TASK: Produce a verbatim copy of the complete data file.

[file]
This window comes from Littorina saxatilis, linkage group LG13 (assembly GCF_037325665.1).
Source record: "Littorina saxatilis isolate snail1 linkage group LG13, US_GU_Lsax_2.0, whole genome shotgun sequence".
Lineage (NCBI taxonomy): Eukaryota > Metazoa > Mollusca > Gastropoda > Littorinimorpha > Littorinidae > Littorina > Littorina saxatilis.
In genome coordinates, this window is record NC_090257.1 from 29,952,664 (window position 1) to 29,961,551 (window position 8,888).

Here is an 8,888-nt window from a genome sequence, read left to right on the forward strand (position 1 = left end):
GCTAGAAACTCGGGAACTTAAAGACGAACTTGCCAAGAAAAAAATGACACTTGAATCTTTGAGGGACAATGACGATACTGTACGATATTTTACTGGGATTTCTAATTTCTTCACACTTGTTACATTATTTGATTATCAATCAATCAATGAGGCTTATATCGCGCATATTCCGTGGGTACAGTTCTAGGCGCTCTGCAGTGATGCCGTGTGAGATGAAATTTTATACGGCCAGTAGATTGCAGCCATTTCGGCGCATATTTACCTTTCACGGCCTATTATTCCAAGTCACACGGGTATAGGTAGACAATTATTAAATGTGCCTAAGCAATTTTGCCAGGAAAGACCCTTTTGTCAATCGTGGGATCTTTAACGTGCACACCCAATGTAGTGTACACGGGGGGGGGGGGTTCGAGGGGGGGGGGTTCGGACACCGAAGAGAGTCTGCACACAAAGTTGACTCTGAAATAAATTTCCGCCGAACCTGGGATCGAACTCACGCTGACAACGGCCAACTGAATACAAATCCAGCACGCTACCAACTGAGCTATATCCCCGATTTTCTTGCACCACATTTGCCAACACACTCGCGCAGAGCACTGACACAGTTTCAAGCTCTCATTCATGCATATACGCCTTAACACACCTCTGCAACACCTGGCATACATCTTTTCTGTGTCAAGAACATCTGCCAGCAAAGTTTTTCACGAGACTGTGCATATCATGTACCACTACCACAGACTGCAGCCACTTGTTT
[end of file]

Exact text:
This window comes from Littorina saxatilis, linkage group LG13 (assembly GCF_037325665.1).
Source record: "Littorina saxatilis isolate snail1 linkage group LG13, US_GU_Lsax_2.0, whole genome shotgun sequence".
Lineage (NCBI taxonomy): Eukaryota > Metazoa > Mollusca > Gastropoda > Littorinimorpha > Littorinidae > Littorina > Littorina saxatilis.
In genome coordinates, this window is record NC_090257.1 from 29,952,664 (window position 1) to 29,961,551 (window position 8,888).

Here is an 8,888-nt window from a genome sequence, read left to right on the forward strand (position 1 = left end):
GCTAGAAACTCGGGAACTTAAAGACGAACTTGCCAAGAAAAAAATGACACTTGAATCTTTGAGGGACAATGACGATACTGTACGATATTTTACTGGGATTTCTAATTTCTTCACACTTGTTACATTATTTGATTATCAATCAATCAATGAGGCTTATATCGCGCATATTCCGTGGGTACAGTTCTAGGCGCTCTGCAGTGATGCCGTGTGAGATGAAATTTTATACGGCCAGTAGATTGCAGCCATTTCGGCGCATATTTACCTTTCACGGCCTATTATTCCAAGTCACACGGGTATAGGTAGACAATTATTAAATGTGCCTAAGCAATTTTGCCAGGAAAGACCCTTTTGTCAATCGTGGGATCTTTAACGTGCACACCCAATGTAGTGTACACGGGGGGGGGGGGTTCGAGGGGGGGGGGTTCGGACACCGAAGAGAGTCTGCACACAAAGTTGACTCTGAAATAAATTTCCGCCGAACCTGGGATCGAACTCACGCTGACAACGGCCAACTGAATACAAATCCAGCACGCTACCAACTGAGCTATATCCCCGATTTTCTTGCACCACATTTGCCAACACACTCGCGCAGAGCACTGACACAGTTTCAAGCTCTCATTCATGCATATACGCCTTAACACACCTCTGCAACACCTGGCATACATCTTTTCTGTGTCAAGAACATCTGCCAGCAAAGTTTTTCACGAGACTGTGCATATCATGTACCACTACCACAGACTGCAGCCACTTGTTT